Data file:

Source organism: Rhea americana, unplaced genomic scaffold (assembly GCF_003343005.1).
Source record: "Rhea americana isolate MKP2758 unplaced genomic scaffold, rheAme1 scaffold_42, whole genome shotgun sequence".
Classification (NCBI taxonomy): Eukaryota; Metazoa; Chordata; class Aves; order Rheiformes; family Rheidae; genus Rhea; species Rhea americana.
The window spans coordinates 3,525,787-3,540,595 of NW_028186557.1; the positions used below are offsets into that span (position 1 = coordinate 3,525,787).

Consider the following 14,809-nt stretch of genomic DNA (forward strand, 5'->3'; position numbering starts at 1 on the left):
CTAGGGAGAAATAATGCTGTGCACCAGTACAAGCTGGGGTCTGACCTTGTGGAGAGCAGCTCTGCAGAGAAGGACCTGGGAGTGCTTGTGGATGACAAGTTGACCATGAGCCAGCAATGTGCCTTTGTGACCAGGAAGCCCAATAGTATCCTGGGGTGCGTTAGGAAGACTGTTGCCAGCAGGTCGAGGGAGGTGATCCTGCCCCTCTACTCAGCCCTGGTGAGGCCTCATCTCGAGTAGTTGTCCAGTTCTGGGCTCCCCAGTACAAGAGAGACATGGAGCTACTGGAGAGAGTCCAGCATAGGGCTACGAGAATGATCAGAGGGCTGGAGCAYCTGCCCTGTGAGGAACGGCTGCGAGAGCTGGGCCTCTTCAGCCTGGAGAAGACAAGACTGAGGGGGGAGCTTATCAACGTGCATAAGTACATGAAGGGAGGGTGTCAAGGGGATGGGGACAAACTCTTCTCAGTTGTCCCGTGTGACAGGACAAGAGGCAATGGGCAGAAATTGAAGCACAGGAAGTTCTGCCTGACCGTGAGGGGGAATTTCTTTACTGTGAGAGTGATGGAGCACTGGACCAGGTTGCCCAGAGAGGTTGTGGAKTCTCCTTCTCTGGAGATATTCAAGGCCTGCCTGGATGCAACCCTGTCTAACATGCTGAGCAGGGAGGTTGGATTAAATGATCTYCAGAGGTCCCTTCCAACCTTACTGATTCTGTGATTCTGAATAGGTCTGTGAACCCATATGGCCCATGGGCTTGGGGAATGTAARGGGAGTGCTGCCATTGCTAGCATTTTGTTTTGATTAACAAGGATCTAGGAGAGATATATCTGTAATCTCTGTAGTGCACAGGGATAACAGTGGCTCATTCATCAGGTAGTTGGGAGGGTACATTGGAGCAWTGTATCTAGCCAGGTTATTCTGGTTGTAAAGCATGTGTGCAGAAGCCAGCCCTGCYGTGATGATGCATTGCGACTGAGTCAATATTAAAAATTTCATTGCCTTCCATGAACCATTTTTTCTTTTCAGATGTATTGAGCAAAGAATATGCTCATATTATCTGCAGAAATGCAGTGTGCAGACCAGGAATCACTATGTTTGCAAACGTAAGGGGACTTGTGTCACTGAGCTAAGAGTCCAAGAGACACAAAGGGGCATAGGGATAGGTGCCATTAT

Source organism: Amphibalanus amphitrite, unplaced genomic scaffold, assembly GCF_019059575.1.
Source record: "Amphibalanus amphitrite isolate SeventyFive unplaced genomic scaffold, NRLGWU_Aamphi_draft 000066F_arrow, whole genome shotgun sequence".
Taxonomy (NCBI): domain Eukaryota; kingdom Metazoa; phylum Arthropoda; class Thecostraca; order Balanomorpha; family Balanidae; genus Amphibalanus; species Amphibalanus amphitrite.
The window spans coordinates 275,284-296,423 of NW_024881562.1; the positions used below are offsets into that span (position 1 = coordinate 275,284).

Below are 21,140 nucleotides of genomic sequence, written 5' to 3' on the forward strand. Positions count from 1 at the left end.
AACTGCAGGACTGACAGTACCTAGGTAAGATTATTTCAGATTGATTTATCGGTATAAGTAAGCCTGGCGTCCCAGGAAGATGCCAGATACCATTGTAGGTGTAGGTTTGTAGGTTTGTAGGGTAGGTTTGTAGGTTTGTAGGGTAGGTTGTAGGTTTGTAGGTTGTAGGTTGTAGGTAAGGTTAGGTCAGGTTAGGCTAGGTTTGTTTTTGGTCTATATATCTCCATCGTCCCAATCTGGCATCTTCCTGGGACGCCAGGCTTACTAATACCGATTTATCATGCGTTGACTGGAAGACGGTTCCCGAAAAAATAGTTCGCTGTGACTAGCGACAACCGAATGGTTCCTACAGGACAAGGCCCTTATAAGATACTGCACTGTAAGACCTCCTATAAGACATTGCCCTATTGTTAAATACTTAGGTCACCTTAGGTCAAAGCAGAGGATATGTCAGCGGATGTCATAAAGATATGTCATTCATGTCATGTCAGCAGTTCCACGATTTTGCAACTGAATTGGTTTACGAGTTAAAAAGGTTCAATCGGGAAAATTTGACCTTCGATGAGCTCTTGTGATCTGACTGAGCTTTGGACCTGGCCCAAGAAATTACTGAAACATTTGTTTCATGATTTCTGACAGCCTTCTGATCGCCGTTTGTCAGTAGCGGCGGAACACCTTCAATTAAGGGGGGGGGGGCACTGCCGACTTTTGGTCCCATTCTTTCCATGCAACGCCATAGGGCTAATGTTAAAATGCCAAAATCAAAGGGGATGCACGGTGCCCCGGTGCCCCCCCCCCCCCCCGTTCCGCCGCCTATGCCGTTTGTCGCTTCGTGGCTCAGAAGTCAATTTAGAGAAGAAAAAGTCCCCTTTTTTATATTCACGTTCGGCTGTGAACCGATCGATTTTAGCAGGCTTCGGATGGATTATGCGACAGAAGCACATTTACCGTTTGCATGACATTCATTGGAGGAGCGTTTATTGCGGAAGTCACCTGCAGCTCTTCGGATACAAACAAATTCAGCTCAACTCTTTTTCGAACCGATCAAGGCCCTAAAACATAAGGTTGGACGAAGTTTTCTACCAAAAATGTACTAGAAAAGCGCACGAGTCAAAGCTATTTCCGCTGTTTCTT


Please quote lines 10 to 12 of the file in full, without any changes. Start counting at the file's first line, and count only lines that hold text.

The window spans coordinates 275,284-296,423 of NW_024881562.1; the positions used below are offsets into that span (position 1 = coordinate 275,284).

Below are 21,140 nucleotides of genomic sequence, written 5' to 3' on the forward strand. Positions count from 1 at the left end.
AACTGCAGGACTGACAGTACCTAGGTAAGATTATTTCAGATTGATTTATCGGTATAAGTAAGCCTGGCGTCCCAGGAAGATGCCAGATACCATTGTAGGTGTAGGTTTGTAGGTTTGTAGGGTAGGTTTGTAGGTTTGTAGGGTAGGTTGTAGGTTTGTAGGTTGTAGGTTGTAGGTAAGGTTAGGTCAGGTTAGGCTAGGTTTGTTTTTGGTCTATATATCTCCATCGTCCCAATCTGGCATCTTCCTGGGACGCCAGGCTTACTAATACCGATTTATCATGCGTTGACTGGAAGACGGTTCCCGAAAAAATAGTTCGCTGTGACTAGCGACAACCGAATGGTTCCTACAGGACAAGGCCCTTATAAGATACTGCACTGTAAGACCTCCTATAAGACATTGCCCTATTGTTAAATACTTAGGTCACCTTAGGTCAAAGCAGAGGATATGTCAGCGGATGTCATAAAGATATGTCATTCATGTCATGTCAGCAGTTCCACGATTTTGCAACTGAATTGGTTTACGAGTTAAAAAGGTTCAATCGGGAAAATTTGACCTTCGATGAGCTCTTGTGATCTGACTGAGCTTTGGACCTGGCCCAAGAAATTACTGAAACATTTGTTTCATGATTTCTGACAGCCTTCTGATCGCCGTTTGTCAGTAGCGGCGGAACACCTTCAATTAAGGGGGGGGGGGCACTGCCGACTTTTGGTCCCATTCTTTCCATGCAACGCCATAGGGCTAATGTTAAAATGCCAAAATCAAAGGGGATGCACGGTGCCCCGGTGCCCCCCCCCCCCCCCGTTCCGCCGCCTATGCCGTTTGTCGCTTCGTGGCTCAGAAGTCAATTTAGAGAAGAAAAAGTCCCCTTTTTTATATTCACGTTCGGCTGTGAACCGATCGATTTTAGCAGGCTTCGGATGGATTATGCGACAGAAGCACATTTACCGTTTGCATGACATTCATTGGAGGAGCGTTTATTGCGGAAGTCACCTGCAGCTCTTCGGATACAAACAAATTCAGCTCAACTCTTTTTCGAACCGATCAAGGCCCTAAAACATAAGGTTGGACGAAGTTTTCTACCAAAAATGTACTAGAAAAGCGCACGAGTCAAAGCTATTTCCGCTGTTTCTT